- Request an Appointment
- Pelvic Pain In Women
- Pelvic Pain in Men
- Online Courses
- What To Expect
- Patient Portal
- Endometriosis Symptom Quiz
Gender affirmation surgery is often critical for trans people to alleviate gender dysphoria and live in a body that truly matches their inner self. It’s also a major surgical procedure that significantly changes the anatomy of the pelvic region and can cause a range of side effects. Some pain and discomfort is normal during recovery from gender reassignment surgery, but some patients have additional issues that impede the normal healing process and may cause pain to linger or even worsen over time. We at Pelvic Rehabilitation Medicine are absolutely committed to ensuring a reassuring and comfortable environment for all of our patients to find the best combination of treatment options to resolve pain and dysfunction and feel happy and at home in their bodies.
Typically patients are cleared to resume normal activity by their surgeon after about two months, but there isn’t any catch-all answer. Each patient and surgery is different, and everyone heals at their own pace. Communication and dialogue are key – if you are experiencing worsening or debilitating pain, you should report it to your physician.
Surgery or other trauma to the pelvis can cause the abdominal and pelvic floor muscles to go into a “chronic guarding state” in which the muscles shorten, becoming spastic and weak. This can result in pain from irritation of the pelvic nerves. Surgery can also leave behind scar tissue and pelvic adhesions which affect blood flow and can contribute to nerve pain.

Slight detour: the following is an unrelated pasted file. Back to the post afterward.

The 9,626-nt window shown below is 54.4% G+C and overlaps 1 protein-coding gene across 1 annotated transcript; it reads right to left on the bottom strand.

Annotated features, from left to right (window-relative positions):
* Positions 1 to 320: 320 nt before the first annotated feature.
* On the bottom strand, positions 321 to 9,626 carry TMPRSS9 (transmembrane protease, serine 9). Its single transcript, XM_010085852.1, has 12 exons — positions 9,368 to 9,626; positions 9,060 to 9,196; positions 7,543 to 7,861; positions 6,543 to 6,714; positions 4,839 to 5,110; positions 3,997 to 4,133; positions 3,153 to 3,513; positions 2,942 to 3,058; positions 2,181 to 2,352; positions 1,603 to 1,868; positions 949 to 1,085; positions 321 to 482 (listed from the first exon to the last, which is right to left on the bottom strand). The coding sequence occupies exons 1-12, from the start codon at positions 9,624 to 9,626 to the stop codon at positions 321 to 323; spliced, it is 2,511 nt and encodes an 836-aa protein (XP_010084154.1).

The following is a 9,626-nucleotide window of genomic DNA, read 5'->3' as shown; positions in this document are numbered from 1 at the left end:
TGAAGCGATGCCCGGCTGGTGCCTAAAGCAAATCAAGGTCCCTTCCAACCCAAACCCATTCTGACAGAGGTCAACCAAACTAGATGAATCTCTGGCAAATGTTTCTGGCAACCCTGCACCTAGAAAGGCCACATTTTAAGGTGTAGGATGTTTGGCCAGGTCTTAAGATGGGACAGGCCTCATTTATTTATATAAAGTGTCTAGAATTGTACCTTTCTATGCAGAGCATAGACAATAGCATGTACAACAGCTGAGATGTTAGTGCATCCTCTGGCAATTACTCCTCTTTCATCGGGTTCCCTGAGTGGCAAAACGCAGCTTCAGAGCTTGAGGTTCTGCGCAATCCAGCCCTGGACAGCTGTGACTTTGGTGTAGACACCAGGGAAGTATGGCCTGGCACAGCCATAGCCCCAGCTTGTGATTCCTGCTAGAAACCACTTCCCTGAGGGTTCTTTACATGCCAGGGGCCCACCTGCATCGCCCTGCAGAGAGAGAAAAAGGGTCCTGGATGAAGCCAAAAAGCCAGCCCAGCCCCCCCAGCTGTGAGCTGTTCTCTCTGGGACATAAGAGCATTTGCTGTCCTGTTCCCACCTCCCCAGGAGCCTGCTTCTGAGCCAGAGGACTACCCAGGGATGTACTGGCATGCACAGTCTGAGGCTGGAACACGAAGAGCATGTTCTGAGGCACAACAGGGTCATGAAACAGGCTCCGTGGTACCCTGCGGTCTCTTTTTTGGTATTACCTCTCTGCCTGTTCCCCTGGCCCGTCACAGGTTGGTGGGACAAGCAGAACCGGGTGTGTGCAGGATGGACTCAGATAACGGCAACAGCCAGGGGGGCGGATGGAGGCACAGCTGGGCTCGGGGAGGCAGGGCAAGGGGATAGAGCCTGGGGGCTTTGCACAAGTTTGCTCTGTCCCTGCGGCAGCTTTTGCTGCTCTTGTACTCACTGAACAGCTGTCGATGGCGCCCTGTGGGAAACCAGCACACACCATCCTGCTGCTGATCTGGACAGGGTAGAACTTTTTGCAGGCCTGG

Broadly speaking, you are more likely to experience pain symptoms following surgery if you have suffered from pelvic pain issues in the past. There are a number of pre-existing chronic pain conditions that can overlap and cause additional problems following surgery. Some of the most common include:
Underlying gynecological disorders can also make post-operative pain more likely in trans patients who were assigned female at birth. These include:
The muscles and nerves are the same regardless of which gender you were assigned at birth, which means that muscle and nerve dysfunction is broadly the same across the spectrum. However, patients who were assigned female at birth are at a higher risk of underlying gynecological disorders like endometriosis, which can increase the likelihood of pelvic pain.
We emphasize a non-operative approach to rehabilitating the pelvic muscles and nerves. This can include:
Pelvic pain issues are very frequently a sensitive and difficult issue to talk about, and this can be doubly true for transgender patients. We put our patients first and are committed to creating a judgment-free environment where everyone who comes to us feels safe and understood. If you are struggling with chronic pelvic pain, no matter who you are, we want you to know that help is available.